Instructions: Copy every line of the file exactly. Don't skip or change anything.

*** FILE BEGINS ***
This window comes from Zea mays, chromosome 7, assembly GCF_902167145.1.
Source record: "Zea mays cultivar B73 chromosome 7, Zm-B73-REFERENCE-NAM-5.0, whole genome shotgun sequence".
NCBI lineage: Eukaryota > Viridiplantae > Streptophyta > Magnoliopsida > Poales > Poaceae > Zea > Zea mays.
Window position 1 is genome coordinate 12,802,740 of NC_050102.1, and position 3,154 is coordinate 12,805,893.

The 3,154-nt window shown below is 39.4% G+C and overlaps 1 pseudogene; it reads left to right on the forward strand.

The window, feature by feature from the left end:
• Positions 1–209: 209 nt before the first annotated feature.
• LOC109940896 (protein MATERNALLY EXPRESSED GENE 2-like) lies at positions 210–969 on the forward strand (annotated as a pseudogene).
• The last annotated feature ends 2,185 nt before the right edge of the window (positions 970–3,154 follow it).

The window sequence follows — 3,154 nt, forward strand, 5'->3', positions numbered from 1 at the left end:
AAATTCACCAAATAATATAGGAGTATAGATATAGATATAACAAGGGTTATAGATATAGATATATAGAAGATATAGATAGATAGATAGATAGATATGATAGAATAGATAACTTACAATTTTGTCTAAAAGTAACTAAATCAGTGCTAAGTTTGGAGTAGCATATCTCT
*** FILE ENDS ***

This window comes from Zea mays, chromosome 7, assembly GCF_902167145.1.
Source record: "Zea mays cultivar B73 chromosome 7, Zm-B73-REFERENCE-NAM-5.0, whole genome shotgun sequence".
NCBI lineage: Eukaryota > Viridiplantae > Streptophyta > Magnoliopsida > Poales > Poaceae > Zea > Zea mays.
Window position 1 is genome coordinate 12,802,740 of NC_050102.1, and position 3,154 is coordinate 12,805,893.

The 3,154-nt window shown below is 39.4% G+C and overlaps 1 pseudogene; it reads left to right on the forward strand.

The window, feature by feature from the left end:
• Positions 1–209: 209 nt before the first annotated feature.
• LOC109940896 (protein MATERNALLY EXPRESSED GENE 2-like) lies at positions 210–969 on the forward strand (annotated as a pseudogene).
• The last annotated feature ends 2,185 nt before the right edge of the window (positions 970–3,154 follow it).

The window sequence follows — 3,154 nt, forward strand, 5'->3', positions numbered from 1 at the left end:
AAATTCACCAAATAATATAGGAGTATAGATATAGATATAACAAGGGTTATAGATATAGATATATAGAAGATATAGATAGATAGATAGATAGATATGATAGAATAGATAACTTACAATTTTGTCTAAAAGTAACTAAATCAGTGCTAAGTTTGGAGTAGCATATCTCT